LAST JUNE, the Obama administration took a major step toward affording transgender service members the respect they deserve. After a year-long review, the Pentagon repealed its ban on transgender people openly serving in the military and planned to begin processing transgender recruits this July. But a day before the new rule was to come into effect, Defense Secretary Jim Mattis announced a six-month delay pending further review. This sends a dispiriting message to the estimated 12,800 transgender personnel who currently serve the country.
Before the repeal last summer, many transgender troops were forced to conceal their gender identities to avoid dishonorable discharge. This shroud of secrecy made them less likely to come forward about health issues or report instances of sexual assault. Like the infamous “don’t ask, don’t tell” policy that discriminated against gay men and lesbians in the military until 2011, the ban damaged the safety, mental health and well-being of transgender military personnel. The repeal was overdue, and the final step in the process — allowing transgender recruits to join openly — is still sorely needed to provide transgender personnel with the same privileges as other troops, and to provide the military the services of these recruits.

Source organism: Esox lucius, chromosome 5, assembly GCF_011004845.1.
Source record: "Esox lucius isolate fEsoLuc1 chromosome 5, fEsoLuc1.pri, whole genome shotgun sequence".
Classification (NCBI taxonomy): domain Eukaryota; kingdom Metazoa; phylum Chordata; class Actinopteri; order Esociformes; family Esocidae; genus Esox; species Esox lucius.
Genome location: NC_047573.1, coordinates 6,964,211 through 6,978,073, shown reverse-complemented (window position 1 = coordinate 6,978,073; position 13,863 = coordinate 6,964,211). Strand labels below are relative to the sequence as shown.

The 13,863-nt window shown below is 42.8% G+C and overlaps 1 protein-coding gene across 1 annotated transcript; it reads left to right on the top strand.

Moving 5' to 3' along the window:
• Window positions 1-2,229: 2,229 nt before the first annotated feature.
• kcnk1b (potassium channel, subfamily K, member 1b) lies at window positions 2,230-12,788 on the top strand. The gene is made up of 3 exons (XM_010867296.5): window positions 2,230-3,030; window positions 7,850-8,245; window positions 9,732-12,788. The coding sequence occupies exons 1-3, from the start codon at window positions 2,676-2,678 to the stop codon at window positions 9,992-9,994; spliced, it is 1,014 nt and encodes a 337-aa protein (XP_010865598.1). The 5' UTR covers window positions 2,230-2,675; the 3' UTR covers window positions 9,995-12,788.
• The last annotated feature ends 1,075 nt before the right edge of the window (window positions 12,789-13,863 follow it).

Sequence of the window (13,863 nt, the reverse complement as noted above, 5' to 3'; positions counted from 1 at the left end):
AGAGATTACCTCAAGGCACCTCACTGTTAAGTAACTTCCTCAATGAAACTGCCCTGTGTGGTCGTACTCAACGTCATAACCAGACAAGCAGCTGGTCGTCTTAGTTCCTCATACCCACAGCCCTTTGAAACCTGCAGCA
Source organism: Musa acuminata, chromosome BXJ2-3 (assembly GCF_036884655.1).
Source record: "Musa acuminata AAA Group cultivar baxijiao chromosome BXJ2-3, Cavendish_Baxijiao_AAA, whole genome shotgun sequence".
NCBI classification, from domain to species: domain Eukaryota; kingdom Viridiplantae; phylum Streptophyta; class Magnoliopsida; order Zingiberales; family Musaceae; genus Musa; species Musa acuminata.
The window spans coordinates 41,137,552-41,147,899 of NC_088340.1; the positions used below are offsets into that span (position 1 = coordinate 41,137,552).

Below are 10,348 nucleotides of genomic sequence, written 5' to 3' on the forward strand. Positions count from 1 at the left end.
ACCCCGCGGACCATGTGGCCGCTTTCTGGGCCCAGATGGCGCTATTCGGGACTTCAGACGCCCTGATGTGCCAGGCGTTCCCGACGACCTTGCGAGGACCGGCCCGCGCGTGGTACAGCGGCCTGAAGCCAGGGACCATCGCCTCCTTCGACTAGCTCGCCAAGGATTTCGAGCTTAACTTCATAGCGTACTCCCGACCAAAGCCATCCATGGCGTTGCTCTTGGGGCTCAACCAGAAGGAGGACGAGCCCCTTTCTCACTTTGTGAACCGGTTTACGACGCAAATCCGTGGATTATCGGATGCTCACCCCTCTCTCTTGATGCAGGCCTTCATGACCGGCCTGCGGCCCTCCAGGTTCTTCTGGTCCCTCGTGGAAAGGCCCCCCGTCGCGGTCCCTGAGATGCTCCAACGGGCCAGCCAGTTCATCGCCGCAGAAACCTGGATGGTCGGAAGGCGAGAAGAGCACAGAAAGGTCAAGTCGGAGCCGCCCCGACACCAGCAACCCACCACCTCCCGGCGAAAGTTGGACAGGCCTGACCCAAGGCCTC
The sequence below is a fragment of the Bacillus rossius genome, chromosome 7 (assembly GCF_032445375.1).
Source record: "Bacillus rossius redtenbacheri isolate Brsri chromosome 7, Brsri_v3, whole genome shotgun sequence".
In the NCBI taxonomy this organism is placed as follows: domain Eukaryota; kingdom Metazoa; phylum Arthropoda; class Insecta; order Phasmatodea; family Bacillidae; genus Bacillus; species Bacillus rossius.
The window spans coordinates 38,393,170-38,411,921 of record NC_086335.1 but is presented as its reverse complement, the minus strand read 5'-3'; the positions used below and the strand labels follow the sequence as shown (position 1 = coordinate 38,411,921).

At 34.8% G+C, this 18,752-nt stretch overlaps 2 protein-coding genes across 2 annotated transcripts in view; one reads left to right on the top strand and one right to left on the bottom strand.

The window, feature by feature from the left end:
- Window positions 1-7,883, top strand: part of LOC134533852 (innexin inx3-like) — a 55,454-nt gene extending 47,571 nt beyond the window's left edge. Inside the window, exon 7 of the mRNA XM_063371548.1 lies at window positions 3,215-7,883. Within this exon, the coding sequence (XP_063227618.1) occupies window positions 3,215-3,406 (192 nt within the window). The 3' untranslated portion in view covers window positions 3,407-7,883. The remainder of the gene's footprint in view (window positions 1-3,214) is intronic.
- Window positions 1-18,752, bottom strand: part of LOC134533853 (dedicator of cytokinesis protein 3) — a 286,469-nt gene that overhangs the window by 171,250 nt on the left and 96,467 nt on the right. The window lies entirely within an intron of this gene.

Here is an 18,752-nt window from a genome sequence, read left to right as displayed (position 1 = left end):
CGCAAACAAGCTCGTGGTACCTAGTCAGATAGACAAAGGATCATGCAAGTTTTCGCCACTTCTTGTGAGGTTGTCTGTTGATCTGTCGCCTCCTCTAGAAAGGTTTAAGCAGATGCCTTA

Mr. Mattis has said that that the postponement “in no way presupposes an outcome.” But questioning the impact of transgender personnel on the “readiness and lethality of the force,” as he did in his memo, undermines the service of thousands of veterans and current service members. It also discourages potential recruits and leaves transgender troops who have come out of the closet in the past year unsure of their future.
Military policy changes on this scale demand study — and such study has been conducted. The Obama administration conducted an extensive review and found that concerns over troop readiness lacked substance . Coupled with precautions the military was planning — such as requiring transgender recruits to have been stable in their new genders for 18 months — the setbacks to the armed forces would likely have been minimal and the benefits large.
If Mr. Mattis and the Joint Chiefs of Staff conduct their six-month review process fairly, it will come to the same conclusion as the previous one: that transgender troops are valued members of the armed forces and deserve to be recognized as such.
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